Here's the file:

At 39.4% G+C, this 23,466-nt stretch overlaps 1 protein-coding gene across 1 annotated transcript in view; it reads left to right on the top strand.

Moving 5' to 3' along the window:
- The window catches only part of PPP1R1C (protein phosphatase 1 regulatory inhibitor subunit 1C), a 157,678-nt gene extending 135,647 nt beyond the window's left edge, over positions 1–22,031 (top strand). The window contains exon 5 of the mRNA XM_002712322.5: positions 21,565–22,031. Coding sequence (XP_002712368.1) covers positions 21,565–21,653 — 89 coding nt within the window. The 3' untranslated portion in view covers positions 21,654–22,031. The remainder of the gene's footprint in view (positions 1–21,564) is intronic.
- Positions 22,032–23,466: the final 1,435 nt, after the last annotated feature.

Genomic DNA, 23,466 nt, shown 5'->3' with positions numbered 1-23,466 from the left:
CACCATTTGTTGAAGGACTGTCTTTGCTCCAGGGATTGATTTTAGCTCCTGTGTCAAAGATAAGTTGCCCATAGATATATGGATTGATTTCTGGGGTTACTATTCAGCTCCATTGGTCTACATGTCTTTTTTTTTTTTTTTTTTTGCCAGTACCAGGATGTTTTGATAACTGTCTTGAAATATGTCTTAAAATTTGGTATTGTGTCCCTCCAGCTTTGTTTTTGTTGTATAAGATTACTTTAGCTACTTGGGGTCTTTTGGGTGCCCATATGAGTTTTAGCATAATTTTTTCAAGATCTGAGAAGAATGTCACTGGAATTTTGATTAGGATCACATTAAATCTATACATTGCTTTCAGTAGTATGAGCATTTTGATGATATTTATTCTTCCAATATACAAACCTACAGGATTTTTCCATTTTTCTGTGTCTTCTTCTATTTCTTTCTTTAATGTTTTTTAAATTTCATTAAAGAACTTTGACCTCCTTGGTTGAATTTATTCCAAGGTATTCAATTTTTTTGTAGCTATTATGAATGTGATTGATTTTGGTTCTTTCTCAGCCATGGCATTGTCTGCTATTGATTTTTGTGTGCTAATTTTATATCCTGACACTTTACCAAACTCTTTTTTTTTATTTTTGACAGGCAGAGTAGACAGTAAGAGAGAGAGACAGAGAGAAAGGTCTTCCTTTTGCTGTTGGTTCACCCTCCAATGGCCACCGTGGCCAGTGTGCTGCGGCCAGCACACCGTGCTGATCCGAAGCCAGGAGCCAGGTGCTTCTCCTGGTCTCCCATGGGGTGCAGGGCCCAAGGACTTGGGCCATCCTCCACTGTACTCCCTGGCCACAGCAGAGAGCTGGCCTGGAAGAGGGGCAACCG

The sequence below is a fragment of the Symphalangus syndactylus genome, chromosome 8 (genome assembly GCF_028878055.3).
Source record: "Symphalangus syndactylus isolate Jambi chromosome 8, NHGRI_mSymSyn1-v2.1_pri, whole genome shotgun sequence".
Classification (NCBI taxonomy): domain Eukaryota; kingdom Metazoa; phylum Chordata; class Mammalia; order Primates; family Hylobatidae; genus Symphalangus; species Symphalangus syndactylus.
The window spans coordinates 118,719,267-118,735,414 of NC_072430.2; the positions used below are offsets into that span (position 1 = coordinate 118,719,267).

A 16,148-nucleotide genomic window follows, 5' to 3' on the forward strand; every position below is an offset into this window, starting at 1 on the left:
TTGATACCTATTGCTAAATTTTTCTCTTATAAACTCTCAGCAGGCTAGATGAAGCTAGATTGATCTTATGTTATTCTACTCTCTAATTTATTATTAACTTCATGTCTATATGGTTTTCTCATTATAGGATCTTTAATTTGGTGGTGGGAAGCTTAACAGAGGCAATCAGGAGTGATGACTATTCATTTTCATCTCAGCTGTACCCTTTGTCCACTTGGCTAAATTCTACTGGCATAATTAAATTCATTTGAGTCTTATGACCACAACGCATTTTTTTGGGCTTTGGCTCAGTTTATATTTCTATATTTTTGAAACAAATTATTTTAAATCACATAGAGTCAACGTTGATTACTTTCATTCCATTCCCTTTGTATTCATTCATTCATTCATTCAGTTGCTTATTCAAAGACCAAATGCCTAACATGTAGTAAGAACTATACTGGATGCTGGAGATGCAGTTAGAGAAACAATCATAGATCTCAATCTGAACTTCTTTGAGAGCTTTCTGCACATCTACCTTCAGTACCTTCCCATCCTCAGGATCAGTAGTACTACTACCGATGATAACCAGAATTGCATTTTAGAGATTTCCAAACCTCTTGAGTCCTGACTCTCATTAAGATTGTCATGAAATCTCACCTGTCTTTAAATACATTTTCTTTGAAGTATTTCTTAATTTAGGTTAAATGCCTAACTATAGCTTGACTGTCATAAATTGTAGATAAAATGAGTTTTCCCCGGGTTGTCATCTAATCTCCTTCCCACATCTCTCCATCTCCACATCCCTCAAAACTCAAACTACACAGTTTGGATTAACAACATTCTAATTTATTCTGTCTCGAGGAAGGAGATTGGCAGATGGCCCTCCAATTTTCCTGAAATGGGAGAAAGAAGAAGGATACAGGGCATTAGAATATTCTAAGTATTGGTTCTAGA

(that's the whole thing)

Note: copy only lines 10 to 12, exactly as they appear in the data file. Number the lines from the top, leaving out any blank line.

The window spans coordinates 118,719,267-118,735,414 of NC_072430.2; the positions used below are offsets into that span (position 1 = coordinate 118,719,267).

A 16,148-nucleotide genomic window follows, 5' to 3' on the forward strand; every position below is an offset into this window, starting at 1 on the left:
TTGATACCTATTGCTAAATTTTTCTCTTATAAACTCTCAGCAGGCTAGATGAAGCTAGATTGATCTTATGTTATTCTACTCTCTAATTTATTATTAACTTCATGTCTATATGGTTTTCTCATTATAGGATCTTTAATTTGGTGGTGGGAAGCTTAACAGAGGCAATCAGGAGTGATGACTATTCATTTTCATCTCAGCTGTACCCTTTGTCCACTTGGCTAAATTCTACTGGCATAATTAAATTCATTTGAGTCTTATGACCACAACGCATTTTTTTGGGCTTTGGCTCAGTTTATATTTCTATATTTTTGAAACAAATTATTTTAAATCACATAGAGTCAACGTTGATTACTTTCATTCCATTCCCTTTGTATTCATTCATTCATTCATTCAGTTGCTTATTCAAAGACCAAATGCCTAACATGTAGTAAGAACTATACTGGATGCTGGAGATGCAGTTAGAGAAACAATCATAGATCTCAATCTGAACTTCTTTGAGAGCTTTCTGCACATCTACCTTCAGTACCTTCCCATCCTCAGGATCAGTAGTACTACTACCGATGATAACCAGAATTGCATTTTAGAGATTTCCAAACCTCTTGAGTCCTGACTCTCATTAAGATTGTCATGAAATCTCACCTGTCTTTAAATACATTTTCTTTGAAGTATTTCTTAATTTAGGTTAAATGCCTAACTATAGCTTGACTGTCATAAATTGTAGATAAAATGAGTTTTCCCCGGGTTGTCATCTAATCTCCTTCCCACATCTCTCCATCTCCACATCCCTCAAAACTCAAACTACACAGTTTGGATTAACAACATTCTAATTTATTCTGTCTCGAGGAAGGAGATTGGCAGATGGCCCTCCAATTTTCCTGAAATGGGAGAAAGAAGAAGGATACAGGGCATTAGAATATTCTAAGTATTGGTTCTAGA